Sustainable Food Systems (SFS) refers to the way food is made and the impact that it has on an entire system or network including the environment, the community, the economy, and our bodies. Lately, sustainable food companies have grown exponentially. The category has caught the attention of groups and individual investors looking to monitor, produce, consult, broker, and design products, marketing strategies, and packaging, growing a once niche concern, into a collective interest.
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Climate change is on the minds of the majority of consumers. Sustainable food is becoming an imperative for everyone as people shop in line with their values. Manufacturing food, no matter how fortified, will never be the same as what nature can provide us and we need enough for everyone. Getting access to real food is increasingly becoming a luxury for too many people and the resulting health risks that accompany a poor diet become a liability.
Agri-hoods & skyscraper farms
Innovative and even sleek agricultural systems from neighborhood gardens, to agri-hoods, to skyscraper farms have been on the rise, looking to circumvent some of these social issues, and the uncertainties that accompany traditional farming.
Farming has becoming an increasingly risky endeavor with extreme climate change already wiping out entire crops and for some farmers, the losses have become too great.
There has been a chilling rise in deaths of farmers by suicide in the US. The statistic reflects the grave limit at which man and nature are being pushed.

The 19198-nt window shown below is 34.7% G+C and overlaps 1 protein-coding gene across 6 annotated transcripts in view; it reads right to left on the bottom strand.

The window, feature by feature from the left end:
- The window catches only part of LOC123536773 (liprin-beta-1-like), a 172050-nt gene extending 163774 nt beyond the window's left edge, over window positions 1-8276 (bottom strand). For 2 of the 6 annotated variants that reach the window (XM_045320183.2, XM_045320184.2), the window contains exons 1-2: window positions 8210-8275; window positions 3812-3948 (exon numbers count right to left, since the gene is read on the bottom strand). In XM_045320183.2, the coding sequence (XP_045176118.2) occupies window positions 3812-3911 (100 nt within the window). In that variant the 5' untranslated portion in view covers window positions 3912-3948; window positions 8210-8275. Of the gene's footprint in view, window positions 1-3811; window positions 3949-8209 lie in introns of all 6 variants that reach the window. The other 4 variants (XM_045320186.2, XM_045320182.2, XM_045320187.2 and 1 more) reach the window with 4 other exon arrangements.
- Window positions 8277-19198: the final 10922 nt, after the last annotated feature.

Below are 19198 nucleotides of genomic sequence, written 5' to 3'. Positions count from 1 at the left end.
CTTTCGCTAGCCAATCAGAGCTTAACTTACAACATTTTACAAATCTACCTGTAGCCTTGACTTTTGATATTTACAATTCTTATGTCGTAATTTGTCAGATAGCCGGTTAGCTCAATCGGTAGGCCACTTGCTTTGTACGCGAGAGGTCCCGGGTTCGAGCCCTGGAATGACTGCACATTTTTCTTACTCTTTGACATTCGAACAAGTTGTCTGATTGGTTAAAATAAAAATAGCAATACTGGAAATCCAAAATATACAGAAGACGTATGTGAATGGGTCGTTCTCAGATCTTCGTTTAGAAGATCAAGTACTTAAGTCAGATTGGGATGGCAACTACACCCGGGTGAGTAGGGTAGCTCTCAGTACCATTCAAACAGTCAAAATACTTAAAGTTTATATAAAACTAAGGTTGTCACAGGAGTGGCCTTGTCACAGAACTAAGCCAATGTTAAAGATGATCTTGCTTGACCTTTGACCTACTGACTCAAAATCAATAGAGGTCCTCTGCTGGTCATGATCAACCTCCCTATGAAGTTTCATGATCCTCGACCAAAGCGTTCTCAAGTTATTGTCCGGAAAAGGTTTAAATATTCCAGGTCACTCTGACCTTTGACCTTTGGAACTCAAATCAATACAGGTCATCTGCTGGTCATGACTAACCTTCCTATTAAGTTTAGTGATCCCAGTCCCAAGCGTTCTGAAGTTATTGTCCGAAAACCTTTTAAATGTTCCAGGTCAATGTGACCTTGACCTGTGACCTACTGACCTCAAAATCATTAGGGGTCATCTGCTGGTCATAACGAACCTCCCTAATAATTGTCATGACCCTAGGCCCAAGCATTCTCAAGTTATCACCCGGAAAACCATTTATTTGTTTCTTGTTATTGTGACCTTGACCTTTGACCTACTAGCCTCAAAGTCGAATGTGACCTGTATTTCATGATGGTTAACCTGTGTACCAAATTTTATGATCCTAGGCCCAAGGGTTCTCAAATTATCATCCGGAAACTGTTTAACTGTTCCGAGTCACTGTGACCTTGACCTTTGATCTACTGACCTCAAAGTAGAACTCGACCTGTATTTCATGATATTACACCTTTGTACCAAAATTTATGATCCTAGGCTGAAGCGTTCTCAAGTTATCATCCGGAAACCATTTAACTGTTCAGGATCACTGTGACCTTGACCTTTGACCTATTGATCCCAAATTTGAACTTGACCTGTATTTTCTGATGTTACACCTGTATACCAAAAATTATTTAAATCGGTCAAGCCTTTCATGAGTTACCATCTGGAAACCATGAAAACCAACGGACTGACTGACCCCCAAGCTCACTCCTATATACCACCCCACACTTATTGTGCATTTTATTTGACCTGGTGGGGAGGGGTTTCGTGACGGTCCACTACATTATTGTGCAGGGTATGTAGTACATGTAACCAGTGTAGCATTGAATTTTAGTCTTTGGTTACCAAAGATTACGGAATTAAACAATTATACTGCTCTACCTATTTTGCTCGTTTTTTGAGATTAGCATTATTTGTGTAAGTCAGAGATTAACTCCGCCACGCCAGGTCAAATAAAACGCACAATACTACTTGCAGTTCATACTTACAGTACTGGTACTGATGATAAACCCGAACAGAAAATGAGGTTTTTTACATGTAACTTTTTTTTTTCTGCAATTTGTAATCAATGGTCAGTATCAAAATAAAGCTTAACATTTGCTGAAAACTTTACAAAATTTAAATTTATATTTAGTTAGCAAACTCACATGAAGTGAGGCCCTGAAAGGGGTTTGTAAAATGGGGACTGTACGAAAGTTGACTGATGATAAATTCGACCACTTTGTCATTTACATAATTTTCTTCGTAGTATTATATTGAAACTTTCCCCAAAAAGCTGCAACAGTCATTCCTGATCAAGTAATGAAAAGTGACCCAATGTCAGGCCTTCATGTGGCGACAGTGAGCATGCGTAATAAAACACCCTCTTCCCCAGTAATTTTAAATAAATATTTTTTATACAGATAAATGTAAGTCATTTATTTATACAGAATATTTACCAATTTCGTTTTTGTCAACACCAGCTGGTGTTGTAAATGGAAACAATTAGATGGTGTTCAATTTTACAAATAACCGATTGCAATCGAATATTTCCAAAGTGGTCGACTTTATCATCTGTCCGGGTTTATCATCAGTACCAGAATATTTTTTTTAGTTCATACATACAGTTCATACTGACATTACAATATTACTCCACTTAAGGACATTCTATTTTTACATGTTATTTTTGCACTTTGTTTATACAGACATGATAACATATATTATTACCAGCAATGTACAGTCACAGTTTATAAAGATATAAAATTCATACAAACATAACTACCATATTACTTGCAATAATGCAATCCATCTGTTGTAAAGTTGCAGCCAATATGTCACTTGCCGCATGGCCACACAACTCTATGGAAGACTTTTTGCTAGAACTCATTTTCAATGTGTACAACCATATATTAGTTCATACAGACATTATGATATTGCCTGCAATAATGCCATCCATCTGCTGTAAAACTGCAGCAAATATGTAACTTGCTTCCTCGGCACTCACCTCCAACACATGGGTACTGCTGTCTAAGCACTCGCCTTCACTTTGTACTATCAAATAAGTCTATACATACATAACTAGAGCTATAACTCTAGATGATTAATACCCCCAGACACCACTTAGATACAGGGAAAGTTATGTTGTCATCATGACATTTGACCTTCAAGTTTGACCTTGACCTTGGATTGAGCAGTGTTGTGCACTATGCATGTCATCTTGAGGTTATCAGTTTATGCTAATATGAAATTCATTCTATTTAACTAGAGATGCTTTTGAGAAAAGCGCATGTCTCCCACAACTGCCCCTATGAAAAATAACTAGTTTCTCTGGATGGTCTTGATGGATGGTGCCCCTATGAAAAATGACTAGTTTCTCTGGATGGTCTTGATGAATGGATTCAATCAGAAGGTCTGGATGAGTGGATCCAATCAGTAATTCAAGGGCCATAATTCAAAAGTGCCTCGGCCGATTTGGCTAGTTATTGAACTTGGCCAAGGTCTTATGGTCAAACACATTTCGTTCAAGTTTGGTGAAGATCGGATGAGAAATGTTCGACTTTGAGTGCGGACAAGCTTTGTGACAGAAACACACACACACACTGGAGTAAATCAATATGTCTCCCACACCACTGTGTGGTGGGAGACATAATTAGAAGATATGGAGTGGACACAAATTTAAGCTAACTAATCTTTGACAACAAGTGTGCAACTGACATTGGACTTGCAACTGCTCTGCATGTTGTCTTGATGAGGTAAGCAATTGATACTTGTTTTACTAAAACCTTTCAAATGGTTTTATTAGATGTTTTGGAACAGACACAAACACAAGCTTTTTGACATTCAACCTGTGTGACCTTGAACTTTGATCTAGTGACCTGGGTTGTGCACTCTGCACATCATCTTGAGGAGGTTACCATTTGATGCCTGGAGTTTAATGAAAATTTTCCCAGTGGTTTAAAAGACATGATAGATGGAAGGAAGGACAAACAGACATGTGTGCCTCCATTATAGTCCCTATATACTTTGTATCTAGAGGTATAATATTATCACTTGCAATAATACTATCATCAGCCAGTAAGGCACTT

Social equality and sustainable food.
Community is another aspect that is affected by a sustainable food system. Gender and racial equality in farming is important for an economically stable food system and affects where and how food is distributed. In the United States for example, food deserts are populated areas that have limited or no access to fresh and healthy food. According to dosomething.org, “about 23.5 million American people live in food deserts” often found low-income neighborhoods and areas where education has very little funding.
“about 23.5 million American people live in food deserts”
Cooks, chefs, diners, experts and enthusiasts are all finding ways to integrate sustainable food practices and to do their part for the environment. Sustainable food recipes may suggest using foods that are low-impact, meaning that from seed to sod, they leave little to no trace from waste. Meat tends to have a higher impact on the environment than vegetables for instance, so there are a lot of vegetarian recipes that count as sustainable food.
A sustainable mindset.
Chefs looking to create sustainable experiences have looked to “local” for a while, trying to source nearby products and promote local producers whenever possible. And their sustainable mindset hasn’t just stopped at the plate. Many chefs and food industry professionals are connecting more with their communities. In person and online education is in abundance for whoever wants to find it. Chefs and producers are sharing their knowledge with their audiences, teaching best practices for everything from cooking, to growing your own food, to food waste handling, to food preservation.
Inclusivity leads to solutions.
Despite the information available, a massive drop in eating out and a rise of eating in has presented a potential pitfall for food sustainability. A new era of UberEats and Deliveroo has brought with it a sea of food packaging and waste. Fortunately, many entrepreneurs and companies have moved into the sustainability food space and are proposing innovative products, including biodegradable packaging and other sustainable solutions to accommodate our rapidly changing lifestyle.
As general awareness grows and gender and racial inequality are addressed in our food system, so will our evolution to a more sustainable food culture. It begins with an inclusive mindset which in turn brings with it, new talent and experience which can contribute to the common goal of a truly sustainable food system.